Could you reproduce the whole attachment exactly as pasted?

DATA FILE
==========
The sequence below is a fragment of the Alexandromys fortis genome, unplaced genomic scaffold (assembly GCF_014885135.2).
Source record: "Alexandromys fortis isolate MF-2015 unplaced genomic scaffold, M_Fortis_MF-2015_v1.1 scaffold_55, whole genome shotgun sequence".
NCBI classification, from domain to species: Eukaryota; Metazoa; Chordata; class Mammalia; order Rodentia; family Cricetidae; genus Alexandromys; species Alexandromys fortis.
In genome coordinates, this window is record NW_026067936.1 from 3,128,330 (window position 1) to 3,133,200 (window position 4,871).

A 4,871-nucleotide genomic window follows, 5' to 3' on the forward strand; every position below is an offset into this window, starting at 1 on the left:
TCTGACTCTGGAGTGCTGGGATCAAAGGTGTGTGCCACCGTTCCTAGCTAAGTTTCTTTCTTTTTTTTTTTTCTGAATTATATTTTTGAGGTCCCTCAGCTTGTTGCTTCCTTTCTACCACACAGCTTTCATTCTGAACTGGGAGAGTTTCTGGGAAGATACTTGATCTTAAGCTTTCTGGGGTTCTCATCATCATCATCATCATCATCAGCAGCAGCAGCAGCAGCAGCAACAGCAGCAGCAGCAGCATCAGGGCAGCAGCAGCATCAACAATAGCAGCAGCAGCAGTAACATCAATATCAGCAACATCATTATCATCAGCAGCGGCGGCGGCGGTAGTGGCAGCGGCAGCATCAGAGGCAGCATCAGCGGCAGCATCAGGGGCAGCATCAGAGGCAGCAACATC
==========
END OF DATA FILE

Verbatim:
The sequence below is a fragment of the Alexandromys fortis genome, unplaced genomic scaffold (assembly GCF_014885135.2).
Source record: "Alexandromys fortis isolate MF-2015 unplaced genomic scaffold, M_Fortis_MF-2015_v1.1 scaffold_55, whole genome shotgun sequence".
NCBI classification, from domain to species: Eukaryota; Metazoa; Chordata; class Mammalia; order Rodentia; family Cricetidae; genus Alexandromys; species Alexandromys fortis.
In genome coordinates, this window is record NW_026067936.1 from 3,128,330 (window position 1) to 3,133,200 (window position 4,871).

A 4,871-nucleotide genomic window follows, 5' to 3' on the forward strand; every position below is an offset into this window, starting at 1 on the left:
TCTGACTCTGGAGTGCTGGGATCAAAGGTGTGTGCCACCGTTCCTAGCTAAGTTTCTTTCTTTTTTTTTTTTCTGAATTATATTTTTGAGGTCCCTCAGCTTGTTGCTTCCTTTCTACCACACAGCTTTCATTCTGAACTGGGAGAGTTTCTGGGAAGATACTTGATCTTAAGCTTTCTGGGGTTCTCATCATCATCATCATCATCATCAGCAGCAGCAGCAGCAGCAGCAACAGCAGCAGCAGCAGCATCAGGGCAGCAGCAGCATCAACAATAGCAGCAGCAGCAGTAACATCAATATCAGCAACATCATTATCATCAGCAGCGGCGGCGGCGGTAGTGGCAGCGGCAGCATCAGAGGCAGCATCAGCGGCAGCATCAGGGGCAGCATCAGAGGCAGCAACATC